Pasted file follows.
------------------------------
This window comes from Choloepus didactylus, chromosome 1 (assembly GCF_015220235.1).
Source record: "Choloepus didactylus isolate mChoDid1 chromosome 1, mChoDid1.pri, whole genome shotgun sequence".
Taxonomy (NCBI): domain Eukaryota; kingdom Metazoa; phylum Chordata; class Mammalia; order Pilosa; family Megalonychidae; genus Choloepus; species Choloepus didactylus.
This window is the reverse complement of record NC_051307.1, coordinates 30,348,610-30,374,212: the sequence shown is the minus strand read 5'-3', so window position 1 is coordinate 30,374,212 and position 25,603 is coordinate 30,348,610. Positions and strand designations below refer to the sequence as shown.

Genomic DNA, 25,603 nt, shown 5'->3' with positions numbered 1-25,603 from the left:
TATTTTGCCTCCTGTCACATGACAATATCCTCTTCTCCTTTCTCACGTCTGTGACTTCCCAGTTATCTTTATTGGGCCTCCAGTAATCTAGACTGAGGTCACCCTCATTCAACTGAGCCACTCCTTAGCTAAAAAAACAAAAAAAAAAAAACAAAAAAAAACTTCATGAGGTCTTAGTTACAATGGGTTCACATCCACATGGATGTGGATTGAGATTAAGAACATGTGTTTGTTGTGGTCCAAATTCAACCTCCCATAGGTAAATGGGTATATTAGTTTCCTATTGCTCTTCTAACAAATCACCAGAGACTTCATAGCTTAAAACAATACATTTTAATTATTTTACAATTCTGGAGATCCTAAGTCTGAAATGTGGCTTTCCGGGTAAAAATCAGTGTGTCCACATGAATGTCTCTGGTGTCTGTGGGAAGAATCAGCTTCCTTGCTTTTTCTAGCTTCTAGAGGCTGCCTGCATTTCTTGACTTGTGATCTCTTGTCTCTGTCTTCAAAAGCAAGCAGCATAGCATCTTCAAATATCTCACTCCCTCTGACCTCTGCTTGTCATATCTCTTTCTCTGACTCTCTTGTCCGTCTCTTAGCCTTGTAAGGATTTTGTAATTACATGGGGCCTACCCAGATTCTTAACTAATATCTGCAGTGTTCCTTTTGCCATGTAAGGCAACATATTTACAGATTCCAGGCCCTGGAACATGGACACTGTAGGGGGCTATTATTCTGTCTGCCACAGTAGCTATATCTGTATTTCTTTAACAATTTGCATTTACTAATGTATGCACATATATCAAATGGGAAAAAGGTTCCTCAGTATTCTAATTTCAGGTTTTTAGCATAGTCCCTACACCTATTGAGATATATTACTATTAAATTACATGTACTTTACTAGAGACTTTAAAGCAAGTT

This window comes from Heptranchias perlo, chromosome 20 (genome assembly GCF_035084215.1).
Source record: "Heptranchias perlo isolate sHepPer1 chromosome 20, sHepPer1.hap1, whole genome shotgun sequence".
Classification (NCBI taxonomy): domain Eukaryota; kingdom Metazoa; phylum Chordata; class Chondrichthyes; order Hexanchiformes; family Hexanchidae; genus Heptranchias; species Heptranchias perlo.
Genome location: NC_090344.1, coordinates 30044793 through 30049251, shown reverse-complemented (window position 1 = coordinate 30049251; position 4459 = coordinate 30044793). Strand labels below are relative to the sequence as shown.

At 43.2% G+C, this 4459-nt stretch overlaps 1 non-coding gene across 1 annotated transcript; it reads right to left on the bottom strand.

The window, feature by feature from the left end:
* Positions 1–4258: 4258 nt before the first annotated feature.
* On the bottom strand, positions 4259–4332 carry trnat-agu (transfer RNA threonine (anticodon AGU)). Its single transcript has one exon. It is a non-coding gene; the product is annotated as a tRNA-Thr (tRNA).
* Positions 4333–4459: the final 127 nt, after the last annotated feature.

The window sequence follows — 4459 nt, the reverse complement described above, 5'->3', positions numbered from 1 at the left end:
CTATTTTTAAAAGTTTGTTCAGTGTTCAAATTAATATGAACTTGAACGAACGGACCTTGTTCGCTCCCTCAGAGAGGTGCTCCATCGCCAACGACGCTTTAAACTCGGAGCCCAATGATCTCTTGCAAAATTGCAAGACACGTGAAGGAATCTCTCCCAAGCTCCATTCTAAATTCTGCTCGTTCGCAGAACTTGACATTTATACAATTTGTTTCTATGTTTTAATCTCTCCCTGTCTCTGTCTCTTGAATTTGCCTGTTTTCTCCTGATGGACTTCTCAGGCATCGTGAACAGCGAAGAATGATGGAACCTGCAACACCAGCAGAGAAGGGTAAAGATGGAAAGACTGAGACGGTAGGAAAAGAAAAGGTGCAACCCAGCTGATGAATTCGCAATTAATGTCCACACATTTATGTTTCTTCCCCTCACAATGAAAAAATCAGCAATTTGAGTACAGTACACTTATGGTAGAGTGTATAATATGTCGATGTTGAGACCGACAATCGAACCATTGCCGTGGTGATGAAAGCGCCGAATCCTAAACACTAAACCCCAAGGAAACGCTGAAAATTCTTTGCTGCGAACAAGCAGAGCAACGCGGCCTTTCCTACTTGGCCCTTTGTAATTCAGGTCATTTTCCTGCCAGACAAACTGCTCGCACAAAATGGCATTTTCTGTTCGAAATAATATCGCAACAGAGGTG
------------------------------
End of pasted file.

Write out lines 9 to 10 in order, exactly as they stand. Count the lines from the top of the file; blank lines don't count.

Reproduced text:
Classification (NCBI taxonomy): domain Eukaryota; kingdom Metazoa; phylum Chordata; class Chondrichthyes; order Hexanchiformes; family Hexanchidae; genus Heptranchias; species Heptranchias perlo.
Genome location: NC_090344.1, coordinates 30044793 through 30049251, shown reverse-complemented (window position 1 = coordinate 30049251; position 4459 = coordinate 30044793). Strand labels below are relative to the sequence as shown.